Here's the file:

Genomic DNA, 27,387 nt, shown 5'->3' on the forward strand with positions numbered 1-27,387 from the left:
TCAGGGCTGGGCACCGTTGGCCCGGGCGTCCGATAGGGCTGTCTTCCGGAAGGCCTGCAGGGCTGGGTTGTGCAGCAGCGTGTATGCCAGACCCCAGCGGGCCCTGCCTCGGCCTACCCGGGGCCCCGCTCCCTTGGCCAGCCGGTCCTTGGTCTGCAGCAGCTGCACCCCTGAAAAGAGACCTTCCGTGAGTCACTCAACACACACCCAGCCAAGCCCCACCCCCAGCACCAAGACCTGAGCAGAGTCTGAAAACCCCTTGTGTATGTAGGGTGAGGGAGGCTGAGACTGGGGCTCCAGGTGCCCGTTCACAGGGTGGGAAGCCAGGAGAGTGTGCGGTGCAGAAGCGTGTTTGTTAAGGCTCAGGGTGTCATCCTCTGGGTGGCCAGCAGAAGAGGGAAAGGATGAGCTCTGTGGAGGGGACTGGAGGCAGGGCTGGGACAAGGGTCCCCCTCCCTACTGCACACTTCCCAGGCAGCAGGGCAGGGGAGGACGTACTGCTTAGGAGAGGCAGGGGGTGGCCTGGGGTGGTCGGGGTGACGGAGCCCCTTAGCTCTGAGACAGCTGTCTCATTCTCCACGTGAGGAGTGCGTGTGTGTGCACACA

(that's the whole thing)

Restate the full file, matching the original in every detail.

Genomic DNA, 27,387 nt, shown 5'->3' on the forward strand with positions numbered 1-27,387 from the left:
TCAGGGCTGGGCACCGTTGGCCCGGGCGTCCGATAGGGCTGTCTTCCGGAAGGCCTGCAGGGCTGGGTTGTGCAGCAGCGTGTATGCCAGACCCCAGCGGGCCCTGCCTCGGCCTACCCGGGGCCCCGCTCCCTTGGCCAGCCGGTCCTTGGTCTGCAGCAGCTGCACCCCTGAAAAGAGACCTTCCGTGAGTCACTCAACACACACCCAGCCAAGCCCCACCCCCAGCACCAAGACCTGAGCAGAGTCTGAAAACCCCTTGTGTATGTAGGGTGAGGGAGGCTGAGACTGGGGCTCCAGGTGCCCGTTCACAGGGTGGGAAGCCAGGAGAGTGTGCGGTGCAGAAGCGTGTTTGTTAAGGCTCAGGGTGTCATCCTCTGGGTGGCCAGCAGAAGAGGGAAAGGATGAGCTCTGTGGAGGGGACTGGAGGCAGGGCTGGGACAAGGGTCCCCCTCCCTACTGCACACTTCCCAGGCAGCAGGGCAGGGGAGGACGTACTGCTTAGGAGAGGCAGGGGGTGGCCTGGGGTGGTCGGGGTGACGGAGCCCCTTAGCTCTGAGACAGCTGTCTCATTCTCCACGTGAGGAGTGCGTGTGTGTGCACACA